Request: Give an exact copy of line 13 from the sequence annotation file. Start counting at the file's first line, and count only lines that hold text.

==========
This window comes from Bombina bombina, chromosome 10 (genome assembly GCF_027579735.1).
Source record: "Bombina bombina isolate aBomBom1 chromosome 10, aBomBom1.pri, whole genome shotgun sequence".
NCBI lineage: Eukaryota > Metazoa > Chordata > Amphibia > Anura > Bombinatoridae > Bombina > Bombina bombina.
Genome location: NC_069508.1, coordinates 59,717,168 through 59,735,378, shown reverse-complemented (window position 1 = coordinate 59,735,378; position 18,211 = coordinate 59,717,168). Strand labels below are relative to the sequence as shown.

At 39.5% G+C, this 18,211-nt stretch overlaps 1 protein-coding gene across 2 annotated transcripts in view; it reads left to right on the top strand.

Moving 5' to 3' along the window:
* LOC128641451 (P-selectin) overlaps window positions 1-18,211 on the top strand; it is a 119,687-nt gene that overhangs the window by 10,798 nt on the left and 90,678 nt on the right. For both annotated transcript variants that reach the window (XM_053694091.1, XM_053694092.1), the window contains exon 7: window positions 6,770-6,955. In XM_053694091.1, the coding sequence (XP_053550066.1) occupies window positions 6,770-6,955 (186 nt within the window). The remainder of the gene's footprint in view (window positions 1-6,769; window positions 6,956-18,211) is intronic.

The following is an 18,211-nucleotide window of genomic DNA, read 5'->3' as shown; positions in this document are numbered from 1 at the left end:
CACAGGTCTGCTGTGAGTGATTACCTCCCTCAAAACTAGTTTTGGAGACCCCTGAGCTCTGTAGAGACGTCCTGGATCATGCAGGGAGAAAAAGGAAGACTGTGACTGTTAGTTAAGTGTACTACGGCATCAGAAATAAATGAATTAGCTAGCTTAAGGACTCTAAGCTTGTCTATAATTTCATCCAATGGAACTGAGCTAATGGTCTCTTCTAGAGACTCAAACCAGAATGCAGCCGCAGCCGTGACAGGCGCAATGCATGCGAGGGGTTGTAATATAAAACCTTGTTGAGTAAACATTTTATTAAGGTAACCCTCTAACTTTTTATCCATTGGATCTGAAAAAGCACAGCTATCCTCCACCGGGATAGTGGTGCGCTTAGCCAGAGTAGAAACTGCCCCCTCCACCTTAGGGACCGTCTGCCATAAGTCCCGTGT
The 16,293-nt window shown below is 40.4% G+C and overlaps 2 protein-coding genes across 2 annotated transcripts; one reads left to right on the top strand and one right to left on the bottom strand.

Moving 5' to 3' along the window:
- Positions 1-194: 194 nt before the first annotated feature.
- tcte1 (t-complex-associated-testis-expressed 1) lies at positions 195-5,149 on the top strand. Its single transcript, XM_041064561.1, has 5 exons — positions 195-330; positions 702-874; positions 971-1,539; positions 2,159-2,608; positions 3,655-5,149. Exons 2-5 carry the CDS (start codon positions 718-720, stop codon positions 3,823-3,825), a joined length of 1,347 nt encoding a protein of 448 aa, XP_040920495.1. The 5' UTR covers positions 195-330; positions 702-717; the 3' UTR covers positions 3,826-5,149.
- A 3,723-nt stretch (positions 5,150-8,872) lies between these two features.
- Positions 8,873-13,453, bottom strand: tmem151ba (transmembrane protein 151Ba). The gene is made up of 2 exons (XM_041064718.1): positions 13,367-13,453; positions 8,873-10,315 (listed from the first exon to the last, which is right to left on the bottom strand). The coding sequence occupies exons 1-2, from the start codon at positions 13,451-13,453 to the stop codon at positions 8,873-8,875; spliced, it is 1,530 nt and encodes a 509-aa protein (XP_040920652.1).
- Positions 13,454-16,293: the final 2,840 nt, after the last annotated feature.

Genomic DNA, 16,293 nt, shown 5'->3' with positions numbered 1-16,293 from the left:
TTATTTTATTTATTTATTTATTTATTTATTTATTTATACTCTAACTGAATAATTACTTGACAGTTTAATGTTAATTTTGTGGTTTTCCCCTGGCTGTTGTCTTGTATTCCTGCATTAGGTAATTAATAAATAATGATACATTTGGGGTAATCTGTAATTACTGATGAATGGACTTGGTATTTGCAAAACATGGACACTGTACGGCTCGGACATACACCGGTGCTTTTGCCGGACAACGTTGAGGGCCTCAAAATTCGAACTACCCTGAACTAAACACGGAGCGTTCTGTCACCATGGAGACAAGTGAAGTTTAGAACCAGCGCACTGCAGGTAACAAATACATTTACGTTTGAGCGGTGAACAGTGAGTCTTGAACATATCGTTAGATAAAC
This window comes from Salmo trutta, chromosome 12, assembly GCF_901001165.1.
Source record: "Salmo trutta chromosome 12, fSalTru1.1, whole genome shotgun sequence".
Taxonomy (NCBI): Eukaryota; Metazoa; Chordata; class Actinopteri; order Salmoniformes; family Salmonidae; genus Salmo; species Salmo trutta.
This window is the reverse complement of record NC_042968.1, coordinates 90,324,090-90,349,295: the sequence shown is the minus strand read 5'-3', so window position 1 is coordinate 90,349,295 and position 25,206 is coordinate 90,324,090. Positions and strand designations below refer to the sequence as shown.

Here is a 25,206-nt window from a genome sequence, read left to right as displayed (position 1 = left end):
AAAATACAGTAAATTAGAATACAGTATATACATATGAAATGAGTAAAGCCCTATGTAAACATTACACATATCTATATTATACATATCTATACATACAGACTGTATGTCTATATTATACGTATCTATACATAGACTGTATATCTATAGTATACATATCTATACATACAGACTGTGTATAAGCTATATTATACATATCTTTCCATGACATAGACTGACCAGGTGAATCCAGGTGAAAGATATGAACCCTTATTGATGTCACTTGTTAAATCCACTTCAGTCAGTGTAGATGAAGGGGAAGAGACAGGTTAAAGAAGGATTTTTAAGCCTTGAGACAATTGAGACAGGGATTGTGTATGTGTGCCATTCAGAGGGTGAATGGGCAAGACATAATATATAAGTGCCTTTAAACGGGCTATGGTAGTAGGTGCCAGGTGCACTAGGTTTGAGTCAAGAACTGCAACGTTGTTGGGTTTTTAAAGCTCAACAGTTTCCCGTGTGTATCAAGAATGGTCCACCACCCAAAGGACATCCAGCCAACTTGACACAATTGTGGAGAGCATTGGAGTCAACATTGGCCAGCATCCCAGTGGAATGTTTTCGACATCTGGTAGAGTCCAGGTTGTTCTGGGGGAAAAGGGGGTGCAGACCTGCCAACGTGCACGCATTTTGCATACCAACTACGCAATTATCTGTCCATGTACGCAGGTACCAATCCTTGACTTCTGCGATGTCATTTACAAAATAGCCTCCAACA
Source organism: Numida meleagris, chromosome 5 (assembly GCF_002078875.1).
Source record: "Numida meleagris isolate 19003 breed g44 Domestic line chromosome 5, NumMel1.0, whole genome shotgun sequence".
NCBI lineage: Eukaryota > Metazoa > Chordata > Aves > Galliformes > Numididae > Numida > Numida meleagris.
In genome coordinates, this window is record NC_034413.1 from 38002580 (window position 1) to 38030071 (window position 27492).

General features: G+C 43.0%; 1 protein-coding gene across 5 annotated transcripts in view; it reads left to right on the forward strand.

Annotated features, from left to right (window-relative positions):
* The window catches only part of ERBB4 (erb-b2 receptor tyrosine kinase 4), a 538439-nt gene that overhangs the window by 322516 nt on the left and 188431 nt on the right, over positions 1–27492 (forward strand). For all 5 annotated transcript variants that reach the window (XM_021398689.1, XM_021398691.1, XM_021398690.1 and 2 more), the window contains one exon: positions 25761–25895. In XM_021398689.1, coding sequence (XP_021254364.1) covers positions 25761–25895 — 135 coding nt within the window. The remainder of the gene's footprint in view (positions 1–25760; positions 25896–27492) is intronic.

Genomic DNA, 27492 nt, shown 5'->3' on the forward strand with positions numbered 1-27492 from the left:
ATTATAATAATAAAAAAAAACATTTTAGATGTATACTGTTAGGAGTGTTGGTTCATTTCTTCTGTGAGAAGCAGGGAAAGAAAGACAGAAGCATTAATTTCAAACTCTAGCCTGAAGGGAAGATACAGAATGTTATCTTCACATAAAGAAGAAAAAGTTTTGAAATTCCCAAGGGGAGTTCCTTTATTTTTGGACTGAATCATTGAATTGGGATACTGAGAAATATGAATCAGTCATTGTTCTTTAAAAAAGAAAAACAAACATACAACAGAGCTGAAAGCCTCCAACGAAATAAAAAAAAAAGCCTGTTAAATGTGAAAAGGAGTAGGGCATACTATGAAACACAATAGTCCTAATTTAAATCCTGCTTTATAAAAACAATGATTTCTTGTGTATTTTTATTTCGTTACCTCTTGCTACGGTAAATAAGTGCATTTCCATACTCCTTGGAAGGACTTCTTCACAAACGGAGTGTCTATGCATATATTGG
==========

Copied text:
- tcte1 (t-complex-associated-testis-expressed 1) lies at positions 195-5,149 on the top strand. Its single transcript, XM_041064561.1, has 5 exons — positions 195-330; positions 702-874; positions 971-1,539; positions 2,159-2,608; positions 3,655-5,149. Exons 2-5 carry the CDS (start codon positions 718-720, stop codon positions 3,823-3,825), a joined length of 1,347 nt encoding a protein of 448 aa, XP_040920495.1. The 5' UTR covers positions 195-330; positions 702-717; the 3' UTR covers positions 3,826-5,149.